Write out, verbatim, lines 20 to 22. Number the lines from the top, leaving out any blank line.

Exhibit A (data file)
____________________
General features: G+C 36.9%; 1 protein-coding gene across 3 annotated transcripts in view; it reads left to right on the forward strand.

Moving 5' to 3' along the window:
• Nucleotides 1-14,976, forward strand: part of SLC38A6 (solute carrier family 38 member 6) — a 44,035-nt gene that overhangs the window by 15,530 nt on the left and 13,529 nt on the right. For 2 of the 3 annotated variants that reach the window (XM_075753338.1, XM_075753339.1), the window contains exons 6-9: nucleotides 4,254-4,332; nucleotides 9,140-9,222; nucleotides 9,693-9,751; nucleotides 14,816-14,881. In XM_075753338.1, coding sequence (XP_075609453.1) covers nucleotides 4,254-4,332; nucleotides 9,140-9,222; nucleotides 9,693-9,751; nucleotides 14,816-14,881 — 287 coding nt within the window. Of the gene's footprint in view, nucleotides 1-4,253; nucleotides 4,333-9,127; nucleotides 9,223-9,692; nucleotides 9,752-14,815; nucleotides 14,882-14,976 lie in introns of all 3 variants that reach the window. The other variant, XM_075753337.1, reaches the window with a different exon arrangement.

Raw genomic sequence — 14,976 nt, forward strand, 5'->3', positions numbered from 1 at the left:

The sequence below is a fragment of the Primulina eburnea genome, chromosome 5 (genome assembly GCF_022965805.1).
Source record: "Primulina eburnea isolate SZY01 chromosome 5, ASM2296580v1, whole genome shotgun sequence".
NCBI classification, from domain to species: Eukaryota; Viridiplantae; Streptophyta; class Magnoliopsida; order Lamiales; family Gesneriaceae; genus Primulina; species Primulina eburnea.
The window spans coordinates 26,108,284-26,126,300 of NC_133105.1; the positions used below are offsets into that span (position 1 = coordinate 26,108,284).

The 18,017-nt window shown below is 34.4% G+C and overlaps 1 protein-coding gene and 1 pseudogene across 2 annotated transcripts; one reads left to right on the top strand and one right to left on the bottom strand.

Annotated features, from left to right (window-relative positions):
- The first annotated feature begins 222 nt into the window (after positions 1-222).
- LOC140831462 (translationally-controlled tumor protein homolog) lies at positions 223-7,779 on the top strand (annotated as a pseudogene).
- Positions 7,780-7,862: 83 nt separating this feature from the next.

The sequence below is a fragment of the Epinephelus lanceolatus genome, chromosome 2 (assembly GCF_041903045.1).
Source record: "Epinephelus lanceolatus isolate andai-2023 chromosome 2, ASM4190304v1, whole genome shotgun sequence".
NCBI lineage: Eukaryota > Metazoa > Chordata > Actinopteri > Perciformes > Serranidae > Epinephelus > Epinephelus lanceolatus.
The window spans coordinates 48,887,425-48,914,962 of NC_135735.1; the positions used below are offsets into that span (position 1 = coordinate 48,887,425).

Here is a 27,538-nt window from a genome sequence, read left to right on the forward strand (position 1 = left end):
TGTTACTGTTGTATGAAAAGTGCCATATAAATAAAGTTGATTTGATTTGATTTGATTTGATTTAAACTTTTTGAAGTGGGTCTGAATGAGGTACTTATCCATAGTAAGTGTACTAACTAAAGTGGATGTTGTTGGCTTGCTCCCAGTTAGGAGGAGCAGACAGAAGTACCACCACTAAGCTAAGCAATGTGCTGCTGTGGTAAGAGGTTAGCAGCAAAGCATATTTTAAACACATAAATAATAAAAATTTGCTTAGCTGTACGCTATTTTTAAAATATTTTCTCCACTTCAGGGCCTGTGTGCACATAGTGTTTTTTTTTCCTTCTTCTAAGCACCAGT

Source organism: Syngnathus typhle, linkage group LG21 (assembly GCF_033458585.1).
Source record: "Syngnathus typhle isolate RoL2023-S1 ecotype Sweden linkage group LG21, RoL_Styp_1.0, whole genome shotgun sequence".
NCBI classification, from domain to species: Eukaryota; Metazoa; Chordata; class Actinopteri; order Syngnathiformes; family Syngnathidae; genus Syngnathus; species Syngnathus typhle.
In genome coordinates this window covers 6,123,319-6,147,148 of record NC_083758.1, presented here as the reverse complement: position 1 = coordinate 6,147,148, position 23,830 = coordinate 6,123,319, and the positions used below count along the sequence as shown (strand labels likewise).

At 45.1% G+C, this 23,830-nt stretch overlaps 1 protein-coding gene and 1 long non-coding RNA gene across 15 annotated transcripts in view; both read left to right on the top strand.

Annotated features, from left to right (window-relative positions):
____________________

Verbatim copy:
Source organism: Syngnathus typhle, linkage group LG21 (assembly GCF_033458585.1).
Source record: "Syngnathus typhle isolate RoL2023-S1 ecotype Sweden linkage group LG21, RoL_Styp_1.0, whole genome shotgun sequence".
NCBI classification, from domain to species: Eukaryota; Metazoa; Chordata; class Actinopteri; order Syngnathiformes; family Syngnathidae; genus Syngnathus; species Syngnathus typhle.